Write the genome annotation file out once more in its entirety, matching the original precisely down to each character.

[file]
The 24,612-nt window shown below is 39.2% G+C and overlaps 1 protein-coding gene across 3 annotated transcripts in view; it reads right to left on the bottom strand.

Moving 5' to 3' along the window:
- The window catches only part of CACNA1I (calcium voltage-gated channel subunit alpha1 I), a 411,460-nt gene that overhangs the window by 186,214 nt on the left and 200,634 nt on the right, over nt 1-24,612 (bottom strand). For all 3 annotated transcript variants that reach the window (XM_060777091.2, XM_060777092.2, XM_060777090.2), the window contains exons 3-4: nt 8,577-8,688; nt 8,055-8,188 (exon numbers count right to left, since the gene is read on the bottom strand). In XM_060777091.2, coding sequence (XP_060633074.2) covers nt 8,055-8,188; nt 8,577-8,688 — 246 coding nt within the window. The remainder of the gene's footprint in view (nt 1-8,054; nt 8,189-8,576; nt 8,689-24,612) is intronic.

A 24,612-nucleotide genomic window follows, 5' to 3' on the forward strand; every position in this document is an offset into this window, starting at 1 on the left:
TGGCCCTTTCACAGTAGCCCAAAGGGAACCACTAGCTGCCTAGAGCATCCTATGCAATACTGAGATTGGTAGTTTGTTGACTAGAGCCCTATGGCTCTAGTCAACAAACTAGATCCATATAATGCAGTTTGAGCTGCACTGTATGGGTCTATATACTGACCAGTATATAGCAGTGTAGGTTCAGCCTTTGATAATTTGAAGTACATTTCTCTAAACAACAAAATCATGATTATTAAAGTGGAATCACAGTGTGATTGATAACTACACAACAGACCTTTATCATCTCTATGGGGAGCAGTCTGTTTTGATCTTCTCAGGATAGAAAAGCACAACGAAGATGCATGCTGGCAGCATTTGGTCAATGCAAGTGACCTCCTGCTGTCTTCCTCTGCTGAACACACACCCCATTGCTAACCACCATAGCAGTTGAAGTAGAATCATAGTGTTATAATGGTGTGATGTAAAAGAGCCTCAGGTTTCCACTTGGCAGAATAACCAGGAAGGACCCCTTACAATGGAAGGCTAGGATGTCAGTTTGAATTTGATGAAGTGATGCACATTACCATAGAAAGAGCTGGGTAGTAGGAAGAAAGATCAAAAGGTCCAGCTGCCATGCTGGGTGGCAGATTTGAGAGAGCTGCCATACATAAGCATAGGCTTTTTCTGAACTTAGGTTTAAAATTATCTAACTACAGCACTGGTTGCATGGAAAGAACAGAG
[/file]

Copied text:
The 24,612-nt window shown below is 39.2% G+C and overlaps 1 protein-coding gene across 3 annotated transcripts in view; it reads right to left on the bottom strand.

Moving 5' to 3' along the window:
- The window catches only part of CACNA1I (calcium voltage-gated channel subunit alpha1 I), a 411,460-nt gene that overhangs the window by 186,214 nt on the left and 200,634 nt on the right, over nt 1-24,612 (bottom strand). For all 3 annotated transcript variants that reach the window (XM_060777091.2, XM_060777092.2, XM_060777090.2), the window contains exons 3-4: nt 8,577-8,688; nt 8,055-8,188 (exon numbers count right to left, since the gene is read on the bottom strand). In XM_060777091.2, coding sequence (XP_060633074.2) covers nt 8,055-8,188; nt 8,577-8,688 — 246 coding nt within the window. The remainder of the gene's footprint in view (nt 1-8,054; nt 8,189-8,576; nt 8,689-24,612) is intronic.

A 24,612-nucleotide genomic window follows, 5' to 3' on the forward strand; every position in this document is an offset into this window, starting at 1 on the left:
TGGCCCTTTCACAGTAGCCCAAAGGGAACCACTAGCTGCCTAGAGCATCCTATGCAATACTGAGATTGGTAGTTTGTTGACTAGAGCCCTATGGCTCTAGTCAACAAACTAGATCCATATAATGCAGTTTGAGCTGCACTGTATGGGTCTATATACTGACCAGTATATAGCAGTGTAGGTTCAGCCTTTGATAATTTGAAGTACATTTCTCTAAACAACAAAATCATGATTATTAAAGTGGAATCACAGTGTGATTGATAACTACACAACAGACCTTTATCATCTCTATGGGGAGCAGTCTGTTTTGATCTTCTCAGGATAGAAAAGCACAACGAAGATGCATGCTGGCAGCATTTGGTCAATGCAAGTGACCTCCTGCTGTCTTCCTCTGCTGAACACACACCCCATTGCTAACCACCATAGCAGTTGAAGTAGAATCATAGTGTTATAATGGTGTGATGTAAAAGAGCCTCAGGTTTCCACTTGGCAGAATAACCAGGAAGGACCCCTTACAATGGAAGGCTAGGATGTCAGTTTGAATTTGATGAAGTGATGCACATTACCATAGAAAGAGCTGGGTAGTAGGAAGAAAGATCAAAAGGTCCAGCTGCCATGCTGGGTGGCAGATTTGAGAGAGCTGCCATACATAAGCATAGGCTTTTTCTGAACTTAGGTTTAAAATTATCTAACTACAGCACTGGTTGCATGGAAAGAACAGAG